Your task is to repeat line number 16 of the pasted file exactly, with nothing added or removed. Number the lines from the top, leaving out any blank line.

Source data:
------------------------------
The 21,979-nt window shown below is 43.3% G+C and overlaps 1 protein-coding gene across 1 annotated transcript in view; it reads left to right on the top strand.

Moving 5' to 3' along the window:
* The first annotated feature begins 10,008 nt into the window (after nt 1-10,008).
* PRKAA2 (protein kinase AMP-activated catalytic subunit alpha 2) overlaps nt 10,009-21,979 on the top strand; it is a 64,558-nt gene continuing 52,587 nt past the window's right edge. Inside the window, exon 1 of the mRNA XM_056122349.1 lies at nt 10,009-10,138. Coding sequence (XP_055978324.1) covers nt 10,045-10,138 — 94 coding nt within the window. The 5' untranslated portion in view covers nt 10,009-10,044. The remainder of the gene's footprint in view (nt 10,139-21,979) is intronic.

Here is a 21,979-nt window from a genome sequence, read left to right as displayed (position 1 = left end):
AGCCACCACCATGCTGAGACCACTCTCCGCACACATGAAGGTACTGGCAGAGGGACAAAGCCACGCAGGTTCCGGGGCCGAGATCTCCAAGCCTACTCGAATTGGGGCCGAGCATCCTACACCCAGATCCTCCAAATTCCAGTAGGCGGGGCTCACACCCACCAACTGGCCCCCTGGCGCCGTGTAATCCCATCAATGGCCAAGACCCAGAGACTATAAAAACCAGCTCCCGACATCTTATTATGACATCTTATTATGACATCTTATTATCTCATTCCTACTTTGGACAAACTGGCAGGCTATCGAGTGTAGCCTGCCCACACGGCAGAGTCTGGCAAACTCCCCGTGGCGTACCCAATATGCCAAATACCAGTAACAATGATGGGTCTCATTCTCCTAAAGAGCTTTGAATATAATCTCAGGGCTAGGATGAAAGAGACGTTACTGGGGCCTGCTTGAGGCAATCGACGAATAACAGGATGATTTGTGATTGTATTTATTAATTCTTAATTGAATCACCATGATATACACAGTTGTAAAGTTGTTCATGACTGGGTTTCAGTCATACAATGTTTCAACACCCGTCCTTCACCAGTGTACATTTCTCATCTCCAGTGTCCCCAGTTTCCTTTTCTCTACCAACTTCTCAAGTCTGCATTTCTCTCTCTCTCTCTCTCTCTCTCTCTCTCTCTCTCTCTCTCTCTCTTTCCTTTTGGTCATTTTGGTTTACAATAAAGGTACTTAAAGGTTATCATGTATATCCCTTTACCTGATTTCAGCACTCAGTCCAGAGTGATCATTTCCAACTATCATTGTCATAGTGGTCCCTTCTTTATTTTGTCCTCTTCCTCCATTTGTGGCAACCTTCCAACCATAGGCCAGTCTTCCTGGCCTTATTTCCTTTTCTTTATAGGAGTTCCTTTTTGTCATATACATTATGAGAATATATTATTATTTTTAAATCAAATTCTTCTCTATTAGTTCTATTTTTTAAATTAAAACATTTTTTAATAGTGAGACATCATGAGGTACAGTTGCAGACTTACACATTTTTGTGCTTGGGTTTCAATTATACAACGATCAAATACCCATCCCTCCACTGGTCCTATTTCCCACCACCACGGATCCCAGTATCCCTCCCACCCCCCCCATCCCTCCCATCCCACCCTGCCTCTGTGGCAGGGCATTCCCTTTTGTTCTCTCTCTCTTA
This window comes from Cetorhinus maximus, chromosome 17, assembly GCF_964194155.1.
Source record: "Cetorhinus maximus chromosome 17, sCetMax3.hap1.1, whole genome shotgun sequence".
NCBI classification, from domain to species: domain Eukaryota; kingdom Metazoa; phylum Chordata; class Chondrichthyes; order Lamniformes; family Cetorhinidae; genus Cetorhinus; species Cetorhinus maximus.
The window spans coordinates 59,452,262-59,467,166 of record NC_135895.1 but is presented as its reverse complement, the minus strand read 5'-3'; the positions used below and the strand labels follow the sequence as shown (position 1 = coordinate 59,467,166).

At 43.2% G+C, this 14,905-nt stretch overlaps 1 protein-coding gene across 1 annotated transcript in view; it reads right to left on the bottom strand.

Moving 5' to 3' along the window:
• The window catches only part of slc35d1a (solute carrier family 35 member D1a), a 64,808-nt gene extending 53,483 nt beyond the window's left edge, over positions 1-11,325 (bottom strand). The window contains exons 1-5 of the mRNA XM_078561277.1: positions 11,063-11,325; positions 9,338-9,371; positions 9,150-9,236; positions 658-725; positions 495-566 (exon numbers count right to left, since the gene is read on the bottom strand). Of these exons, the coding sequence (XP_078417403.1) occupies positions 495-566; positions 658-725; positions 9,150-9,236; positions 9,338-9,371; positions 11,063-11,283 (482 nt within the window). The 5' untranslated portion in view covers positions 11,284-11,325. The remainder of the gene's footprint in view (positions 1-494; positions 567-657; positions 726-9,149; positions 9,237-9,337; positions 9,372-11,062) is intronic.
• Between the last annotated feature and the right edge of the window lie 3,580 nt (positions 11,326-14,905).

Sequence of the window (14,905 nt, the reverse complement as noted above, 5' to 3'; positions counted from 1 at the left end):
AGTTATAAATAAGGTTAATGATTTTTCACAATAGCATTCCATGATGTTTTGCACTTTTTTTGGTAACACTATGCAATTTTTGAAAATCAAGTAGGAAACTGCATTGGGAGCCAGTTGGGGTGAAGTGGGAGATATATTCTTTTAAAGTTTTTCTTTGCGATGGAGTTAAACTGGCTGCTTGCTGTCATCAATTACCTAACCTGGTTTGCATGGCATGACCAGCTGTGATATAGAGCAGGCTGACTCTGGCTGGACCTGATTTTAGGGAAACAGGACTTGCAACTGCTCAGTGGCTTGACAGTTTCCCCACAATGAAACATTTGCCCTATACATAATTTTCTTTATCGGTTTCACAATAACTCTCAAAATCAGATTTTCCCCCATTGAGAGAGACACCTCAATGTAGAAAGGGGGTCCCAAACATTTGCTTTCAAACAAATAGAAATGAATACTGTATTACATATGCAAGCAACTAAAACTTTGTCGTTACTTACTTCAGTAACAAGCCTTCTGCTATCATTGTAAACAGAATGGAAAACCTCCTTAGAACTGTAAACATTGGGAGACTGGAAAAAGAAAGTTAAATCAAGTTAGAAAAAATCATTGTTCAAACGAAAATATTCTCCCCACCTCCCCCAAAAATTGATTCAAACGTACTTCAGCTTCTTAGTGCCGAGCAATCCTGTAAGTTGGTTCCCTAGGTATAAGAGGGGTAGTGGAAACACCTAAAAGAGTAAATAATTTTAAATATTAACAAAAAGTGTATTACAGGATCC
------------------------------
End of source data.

AGTTATAAATAAGGTTAATGATTTTTCACAATAGCATTCCATGATGTTTTGCACTTTTTTTGGTAACACTATGCAATTTTTGAAAATCAAGTAGGAAACTGCATTGGGAGCCAGTTGGGGTGAAGTGGGAGATATATTCTTTTAAAGTTTTTCTTTGCGATGGAGTTAAACTGGCTGCTTGCTGTCATCAATTACCTAACCTGGTTTGCATGGCATGACCAGCTGTGATATAGAGCAGGCTGACTCTGGCTGGACCTGATTTTAGGGAAACAGGACTTGCAACTGCTCAGTGGCTTGACAGTTTCCCCACAATGAAACATTTGCCCTATACATAATTTTCTTTATCGGTTTCACAATAACTCTCAAAATCAGATTTTCCCCCATTGAGAGAGACACCTCAATGTAGAAAGGGGGTCCCAAACATTTGCTTTCAAACAAATAGAAATGAATACTGTATTACATATGCAAGCAACTAAAACTTTGTCGTTACTTACTTCAGTAACAAGCCTTCTGCTATCATTGTAAACAGAATGGAAAACCTCCTTAGAACTGTAAACATTGGGAGACTGGAAAAAGAAAGTTAAATCAAGTTAGAAAAAATCATTGTTCAAACGAAAATATTCTCCCCACCTCCCCCAAAAATTGATTCAAACGTACTTCAGCTTCTTAGTGCCGAGCAATCCTGTAAGTTGGTTCCCTAGGTATAAGAGGGGTAGTGGAAACACCTAAAAGAGTAAATAATTTTAAATATTAACAAAAAGTGTATTACAGGATCC